Diabetes type 2 warning – the one fruit you should avoid or risk high blood sugar symptoms

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Diabetes is a common condition that affects about four million people in the UK, and 90 per cent of all cases are caused by type 2 diabetes. It could be caused by the body not producing enough of the hormone insulin, or the body not reacting to insulin. Without enough of the hormone, the body struggles to convert sugar in the blood into useable energy. You could be at risk of high blood sugar symptoms if you frequently eat cherries, it’s been claimed.

Eating too many cherries could be raising your blood sugar levels, and increase your chances of diabetes, warned dietician Barbie Cervoni.

Cherries are high in carbohydrates, which are made up of sugars that raise blood sugar levels.

If you do decide to eat cherries, it’s best to avoid eating lots in one go, warned the dietitian.

“If you have diabetes, chances are someone has said that you are not allowed to eat fruit. This is not true,” Cervoni wrote on medical website Very Well Health.

“Certain fruits may cause your blood sugars to spike at a quicker pace than others.

“There are certain fruits that make my do-not-eat list. These fruits have been placed on this list either because they have a higher glycemic index or because most people overeat them, which results in higher blood sugar.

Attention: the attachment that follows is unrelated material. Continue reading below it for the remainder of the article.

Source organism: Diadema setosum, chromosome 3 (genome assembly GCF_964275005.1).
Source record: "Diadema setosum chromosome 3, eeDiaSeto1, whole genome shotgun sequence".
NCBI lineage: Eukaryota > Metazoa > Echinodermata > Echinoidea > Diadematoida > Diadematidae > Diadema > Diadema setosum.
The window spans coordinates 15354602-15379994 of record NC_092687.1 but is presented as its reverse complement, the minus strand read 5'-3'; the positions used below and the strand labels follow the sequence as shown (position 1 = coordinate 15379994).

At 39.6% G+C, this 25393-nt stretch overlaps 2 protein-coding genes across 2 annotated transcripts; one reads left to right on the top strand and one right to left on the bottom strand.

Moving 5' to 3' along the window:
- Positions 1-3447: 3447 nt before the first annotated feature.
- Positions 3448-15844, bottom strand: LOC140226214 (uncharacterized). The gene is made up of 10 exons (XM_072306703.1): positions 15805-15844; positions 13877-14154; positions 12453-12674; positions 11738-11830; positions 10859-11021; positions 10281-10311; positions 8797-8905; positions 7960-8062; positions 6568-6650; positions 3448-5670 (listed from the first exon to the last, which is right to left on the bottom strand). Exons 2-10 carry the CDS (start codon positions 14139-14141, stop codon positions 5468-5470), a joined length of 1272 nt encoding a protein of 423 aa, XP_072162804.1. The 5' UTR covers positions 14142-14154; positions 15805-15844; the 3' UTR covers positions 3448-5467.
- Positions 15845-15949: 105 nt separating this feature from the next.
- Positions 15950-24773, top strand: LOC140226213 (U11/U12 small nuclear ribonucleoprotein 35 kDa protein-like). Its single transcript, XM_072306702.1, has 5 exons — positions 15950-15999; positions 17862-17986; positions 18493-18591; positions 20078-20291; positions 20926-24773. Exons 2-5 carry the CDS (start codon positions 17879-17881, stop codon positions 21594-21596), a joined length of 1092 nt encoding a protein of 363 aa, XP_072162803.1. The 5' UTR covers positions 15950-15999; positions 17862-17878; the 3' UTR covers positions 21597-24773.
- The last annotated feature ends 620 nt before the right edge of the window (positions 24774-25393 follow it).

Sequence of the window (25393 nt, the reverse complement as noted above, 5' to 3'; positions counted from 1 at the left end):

“Most people don’t stop eating cherries at just a handful, which is why eating cherries will usually result in blood sugar spikes.

“Similar to grapes, one cherry contains one gram of carbohydrate. If you find that yourself snacking on a big bowl of cherries, it’s probably best to avoid them altogether.”

If you have diabetes, you should also avoid eating too much pineapple, added Cervoni.

Pineapple is a high glycaemic index food, which means it’s quickly digested, and raises blood sugar levels quickly in one burst.

If you do tend to eat pineapple, it’s best to stick to a half a cup portion size, and avoid buying canned pineapple.

You can lower your chances of developing diabetes by eating a healthy, balanced diet, said the NHS.

Many people may already have the condition without even knowing it, because the symptoms don’t necessarily make you feel unwell.

Common diabetes symptoms include feeling very tired, passing more urine than normal, and having blurred vision.

Diagnosing the condition early is crucial, as high blood sugar raises your risk of some deadly complications, including heart disease and strokes.

Speak to a doctor if you’re worried about the symptoms of diabetes, or if you think you may be at risk.

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